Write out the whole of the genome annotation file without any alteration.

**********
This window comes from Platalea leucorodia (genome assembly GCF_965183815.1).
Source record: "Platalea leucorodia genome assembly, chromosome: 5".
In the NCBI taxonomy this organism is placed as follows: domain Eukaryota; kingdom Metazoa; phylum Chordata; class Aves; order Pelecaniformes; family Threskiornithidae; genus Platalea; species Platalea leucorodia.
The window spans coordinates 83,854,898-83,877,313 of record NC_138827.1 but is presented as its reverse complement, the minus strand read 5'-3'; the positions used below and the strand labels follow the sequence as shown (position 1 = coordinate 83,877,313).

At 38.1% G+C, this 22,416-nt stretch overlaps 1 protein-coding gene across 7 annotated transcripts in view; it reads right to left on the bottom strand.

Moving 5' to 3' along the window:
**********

This window comes from Platalea leucorodia (genome assembly GCF_965183815.1).
Source record: "Platalea leucorodia genome assembly, chromosome: 5".
In the NCBI taxonomy this organism is placed as follows: domain Eukaryota; kingdom Metazoa; phylum Chordata; class Aves; order Pelecaniformes; family Threskiornithidae; genus Platalea; species Platalea leucorodia.
The window spans coordinates 83,854,898-83,877,313 of record NC_138827.1 but is presented as its reverse complement, the minus strand read 5'-3'; the positions used below and the strand labels follow the sequence as shown (position 1 = coordinate 83,877,313).

At 38.1% G+C, this 22,416-nt stretch overlaps 1 protein-coding gene across 7 annotated transcripts in view; it reads right to left on the bottom strand.

Moving 5' to 3' along the window: